Patients usually notice the results of the treatment after six months. PRP treatment’s results are not permanent. To maintain and enhance the desired results, touch-up treatments must be performed every four to six months.
PRP Hair Loss Treatment Safety, Risks, and Side Effects
Platelet-rich plasma is a natural substance, produced by the PRP recipients themselves. Because PRP treatment uses the patient’s own blood to treat their hair loss, the risk for acquiring a transmissible disease, allergic reaction, or immune system rejection is non-existent.
Although PRP treatment is generally a safe and low-risk procedure, any medical treatment that involves injectables can trigger the following adverse reactions at the injection site:
- Irritation, infection, and inflammation
- Nerve and blood vessel damage
- A small amount of bleeding
- Formation of scar tissue
Some medical practitioners might use local anesthesia to reduce discomfort for the patient. If local anesthesia is used, you could develop an adverse reaction to the local anesthesia used on your scalp prior to getting PRP injections. Communicate with your doctor beforehand if you had any allergic reactions to anesthetics in the past.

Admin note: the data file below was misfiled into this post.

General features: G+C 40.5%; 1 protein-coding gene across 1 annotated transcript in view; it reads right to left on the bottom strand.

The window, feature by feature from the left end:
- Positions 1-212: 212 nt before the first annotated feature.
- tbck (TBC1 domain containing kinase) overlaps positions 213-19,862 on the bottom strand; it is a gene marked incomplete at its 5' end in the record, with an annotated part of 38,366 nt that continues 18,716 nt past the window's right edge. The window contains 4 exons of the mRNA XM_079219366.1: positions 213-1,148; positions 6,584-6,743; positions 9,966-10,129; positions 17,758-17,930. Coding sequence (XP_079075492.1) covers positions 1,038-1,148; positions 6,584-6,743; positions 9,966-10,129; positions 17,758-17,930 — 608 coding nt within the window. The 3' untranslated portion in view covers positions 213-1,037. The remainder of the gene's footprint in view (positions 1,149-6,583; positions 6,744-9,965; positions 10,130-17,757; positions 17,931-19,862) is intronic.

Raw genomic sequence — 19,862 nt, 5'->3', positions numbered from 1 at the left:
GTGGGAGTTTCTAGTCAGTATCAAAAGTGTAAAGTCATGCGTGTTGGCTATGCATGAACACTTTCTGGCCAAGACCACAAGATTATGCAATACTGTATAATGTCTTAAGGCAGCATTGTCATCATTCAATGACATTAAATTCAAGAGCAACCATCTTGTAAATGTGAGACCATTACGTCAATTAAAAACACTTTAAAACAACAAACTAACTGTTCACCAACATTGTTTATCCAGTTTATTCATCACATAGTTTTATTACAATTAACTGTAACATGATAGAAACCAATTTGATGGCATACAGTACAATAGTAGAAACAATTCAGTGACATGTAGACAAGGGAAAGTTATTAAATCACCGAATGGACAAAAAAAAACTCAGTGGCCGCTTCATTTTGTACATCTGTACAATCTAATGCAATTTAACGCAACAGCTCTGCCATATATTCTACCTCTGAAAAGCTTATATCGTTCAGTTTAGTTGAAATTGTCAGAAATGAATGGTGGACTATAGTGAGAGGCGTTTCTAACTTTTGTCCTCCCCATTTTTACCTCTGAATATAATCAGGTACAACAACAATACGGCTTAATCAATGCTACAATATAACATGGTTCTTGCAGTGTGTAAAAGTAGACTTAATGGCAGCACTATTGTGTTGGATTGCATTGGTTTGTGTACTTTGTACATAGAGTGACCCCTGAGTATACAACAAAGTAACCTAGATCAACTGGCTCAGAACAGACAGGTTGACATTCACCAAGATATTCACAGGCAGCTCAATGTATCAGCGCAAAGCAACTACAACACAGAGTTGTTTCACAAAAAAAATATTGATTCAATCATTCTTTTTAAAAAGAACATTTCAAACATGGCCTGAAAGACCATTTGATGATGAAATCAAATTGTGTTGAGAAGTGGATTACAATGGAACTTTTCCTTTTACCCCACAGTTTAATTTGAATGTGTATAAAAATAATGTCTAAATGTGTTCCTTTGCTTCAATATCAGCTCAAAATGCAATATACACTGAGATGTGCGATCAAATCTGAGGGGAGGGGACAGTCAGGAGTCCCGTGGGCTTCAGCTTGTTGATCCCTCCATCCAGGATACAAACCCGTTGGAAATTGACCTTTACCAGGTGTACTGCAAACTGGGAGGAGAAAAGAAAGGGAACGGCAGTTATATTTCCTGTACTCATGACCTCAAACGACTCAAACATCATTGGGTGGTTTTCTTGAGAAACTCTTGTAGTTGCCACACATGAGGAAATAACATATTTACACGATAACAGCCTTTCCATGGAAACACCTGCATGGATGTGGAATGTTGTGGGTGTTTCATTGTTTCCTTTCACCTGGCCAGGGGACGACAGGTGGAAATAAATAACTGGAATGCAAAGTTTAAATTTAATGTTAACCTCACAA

Be sure to inform your doctor if you are on any medication, supplements, or specific diet, so your doctor can determine whether you are the right candidate for the PRP hair loss procedure.
PRP Hair Loss Treatment Cost
Platelet-rich plasma hair loss treatment is a minimally invasive, in-office, and non-surgical treatment. Treatment costs are significantly more affordable than hair transplant surgery, but will vary depending on a number of factors:
- Physician’s reputation and expertise
- Your geographic location